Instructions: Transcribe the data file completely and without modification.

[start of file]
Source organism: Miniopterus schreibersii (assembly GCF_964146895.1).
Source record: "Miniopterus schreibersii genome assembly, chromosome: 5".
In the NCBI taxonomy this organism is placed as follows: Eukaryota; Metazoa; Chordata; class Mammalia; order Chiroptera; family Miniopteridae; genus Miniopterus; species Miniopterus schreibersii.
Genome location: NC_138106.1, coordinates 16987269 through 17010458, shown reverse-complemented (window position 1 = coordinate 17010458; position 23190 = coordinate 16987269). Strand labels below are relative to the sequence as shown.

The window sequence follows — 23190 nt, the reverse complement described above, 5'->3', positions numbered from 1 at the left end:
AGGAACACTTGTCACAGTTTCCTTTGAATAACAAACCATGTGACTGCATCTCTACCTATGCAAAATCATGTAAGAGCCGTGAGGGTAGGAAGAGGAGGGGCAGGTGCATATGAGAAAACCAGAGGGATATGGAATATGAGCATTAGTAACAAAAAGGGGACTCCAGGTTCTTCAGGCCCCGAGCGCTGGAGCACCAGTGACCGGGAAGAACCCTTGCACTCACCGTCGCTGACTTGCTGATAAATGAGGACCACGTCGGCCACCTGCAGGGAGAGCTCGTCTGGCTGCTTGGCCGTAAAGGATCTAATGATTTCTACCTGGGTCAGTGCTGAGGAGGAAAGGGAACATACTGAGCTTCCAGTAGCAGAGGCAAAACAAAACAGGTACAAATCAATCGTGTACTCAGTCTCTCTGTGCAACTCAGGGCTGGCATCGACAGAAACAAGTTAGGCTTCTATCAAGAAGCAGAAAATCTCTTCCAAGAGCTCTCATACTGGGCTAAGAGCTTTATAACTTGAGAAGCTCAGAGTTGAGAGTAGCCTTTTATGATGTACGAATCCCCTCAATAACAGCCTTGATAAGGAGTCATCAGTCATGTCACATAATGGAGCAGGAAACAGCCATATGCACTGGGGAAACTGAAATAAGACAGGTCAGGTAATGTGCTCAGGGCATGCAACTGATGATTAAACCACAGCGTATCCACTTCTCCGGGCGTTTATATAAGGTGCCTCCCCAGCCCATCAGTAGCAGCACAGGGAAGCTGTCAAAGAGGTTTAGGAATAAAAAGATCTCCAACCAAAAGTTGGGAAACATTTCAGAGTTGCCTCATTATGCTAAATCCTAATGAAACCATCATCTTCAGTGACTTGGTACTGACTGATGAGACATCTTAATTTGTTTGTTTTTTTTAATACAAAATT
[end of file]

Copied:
Source organism: Miniopterus schreibersii (assembly GCF_964146895.1).
Source record: "Miniopterus schreibersii genome assembly, chromosome: 5".
In the NCBI taxonomy this organism is placed as follows: Eukaryota; Metazoa; Chordata; class Mammalia; order Chiroptera; family Miniopteridae; genus Miniopterus; species Miniopterus schreibersii.
Genome location: NC_138106.1, coordinates 16987269 through 17010458, shown reverse-complemented (window position 1 = coordinate 17010458; position 23190 = coordinate 16987269). Strand labels below are relative to the sequence as shown.

The window sequence follows — 23190 nt, the reverse complement described above, 5'->3', positions numbered from 1 at the left end:
AGGAACACTTGTCACAGTTTCCTTTGAATAACAAACCATGTGACTGCATCTCTACCTATGCAAAATCATGTAAGAGCCGTGAGGGTAGGAAGAGGAGGGGCAGGTGCATATGAGAAAACCAGAGGGATATGGAATATGAGCATTAGTAACAAAAAGGGGACTCCAGGTTCTTCAGGCCCCGAGCGCTGGAGCACCAGTGACCGGGAAGAACCCTTGCACTCACCGTCGCTGACTTGCTGATAAATGAGGACCACGTCGGCCACCTGCAGGGAGAGCTCGTCTGGCTGCTTGGCCGTAAAGGATCTAATGATTTCTACCTGGGTCAGTGCTGAGGAGGAAAGGGAACATACTGAGCTTCCAGTAGCAGAGGCAAAACAAAACAGGTACAAATCAATCGTGTACTCAGTCTCTCTGTGCAACTCAGGGCTGGCATCGACAGAAACAAGTTAGGCTTCTATCAAGAAGCAGAAAATCTCTTCCAAGAGCTCTCATACTGGGCTAAGAGCTTTATAACTTGAGAAGCTCAGAGTTGAGAGTAGCCTTTTATGATGTACGAATCCCCTCAATAACAGCCTTGATAAGGAGTCATCAGTCATGTCACATAATGGAGCAGGAAACAGCCATATGCACTGGGGAAACTGAAATAAGACAGGTCAGGTAATGTGCTCAGGGCATGCAACTGATGATTAAACCACAGCGTATCCACTTCTCCGGGCGTTTATATAAGGTGCCTCCCCAGCCCATCAGTAGCAGCACAGGGAAGCTGTCAAAGAGGTTTAGGAATAAAAAGATCTCCAACCAAAAGTTGGGAAACATTTCAGAGTTGCCTCATTATGCTAAATCCTAATGAAACCATCATCTTCAGTGACTTGGTACTGACTGATGAGACATCTTAATTTGTTTGTTTTTTTTAATACAAAATT